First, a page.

Poem by Siobhan Pascal '16

April 12, 2016 by Guest Student Author

The Unchanging Nights

 

I am a mother, skin black as night--

Sitting, waiting nervously outside my home.

Worried for my sons,

Worried that colourless ghosts will snatch them

                                                                 Shackle them

                                                                 March them away

                                                                 to the coast and gone forever.

The nights are long and the waits are agonizing…

 

I am a mother, skin brown as the tobacco I pick--

sitting, waiting nervously outside the quarters.

Worried for my son,

worried that he stared at slavemaster’s wife too long

                or not long enough,

                that his politeness would not make up for his blackness,

worried that slavemaster will snatch him

                                                      whip him

                                                      break him

                                                      burn him

The cotton plants bend in the breeze and the wait is agonizing…

 

I am a mother, skin still too dark for a paper bag test--

sitting, waiting nervously on my front porch.

Worried for my son,

Worried that he looked like too much of a threat

                 that he looked like too easy of a target

                 that his neck looked like a good fit for a noose,

Worried that nightmares dressed in white

with pointy hats will snatch him

                                       beat him

                                       break him

                                       lynch him.

The Klan’s chants dance on my ears and the wait is agonizing…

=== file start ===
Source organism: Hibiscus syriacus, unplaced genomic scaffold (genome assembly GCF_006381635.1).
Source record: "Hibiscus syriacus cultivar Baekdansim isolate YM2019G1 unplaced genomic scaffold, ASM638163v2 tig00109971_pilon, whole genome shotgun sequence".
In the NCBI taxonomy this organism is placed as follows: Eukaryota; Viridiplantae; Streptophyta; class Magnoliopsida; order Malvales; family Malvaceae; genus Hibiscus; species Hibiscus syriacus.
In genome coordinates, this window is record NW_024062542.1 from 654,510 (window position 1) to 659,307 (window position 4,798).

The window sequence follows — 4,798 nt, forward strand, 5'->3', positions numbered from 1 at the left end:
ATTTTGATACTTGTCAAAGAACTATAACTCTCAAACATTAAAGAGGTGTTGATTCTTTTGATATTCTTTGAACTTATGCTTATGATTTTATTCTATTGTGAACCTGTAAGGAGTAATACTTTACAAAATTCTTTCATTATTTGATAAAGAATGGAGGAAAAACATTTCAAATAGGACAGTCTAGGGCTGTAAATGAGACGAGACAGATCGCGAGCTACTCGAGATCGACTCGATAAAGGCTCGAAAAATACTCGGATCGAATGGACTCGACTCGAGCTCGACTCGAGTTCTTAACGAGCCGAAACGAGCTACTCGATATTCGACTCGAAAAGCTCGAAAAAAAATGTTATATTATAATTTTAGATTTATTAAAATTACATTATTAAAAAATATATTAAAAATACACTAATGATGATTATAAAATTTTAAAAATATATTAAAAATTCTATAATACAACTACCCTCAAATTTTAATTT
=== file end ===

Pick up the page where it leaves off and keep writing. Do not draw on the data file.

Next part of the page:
I am a mother, skin don't matter just know my son is black.

I sit, waiting nervously, listening to the news.

Worried for my son and yours,

worried that he looked too black, too scary

                that he wore his hoodie up to get skittles

                that he went to church and welcomed a stranger

                that he jay walked or ran a stoplight,

(We don't let him play with toy guns anymore)

Worried that men in blue will snatch him

                                                       shoot him

                                                       beat him

                                                       lose him

                                                       or let him die by the hands of another white man.

The nights are still so long and the wait is still so agonizing.

 

Is it  1706?

             1806?

                1916?

                   or 2016?

I am not a mother

and I do not think that’ll ever change,

nor will the worry or the fear.

I am a sister and I am afraid.

I am a black female and I am tired of the wait.

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Written by Guest Student Author

Periodically students volunteer or are asked to write for the Stoneleigh-Burnham blog.

Filed Under: student voice, Poetry, National Poetry Month, Education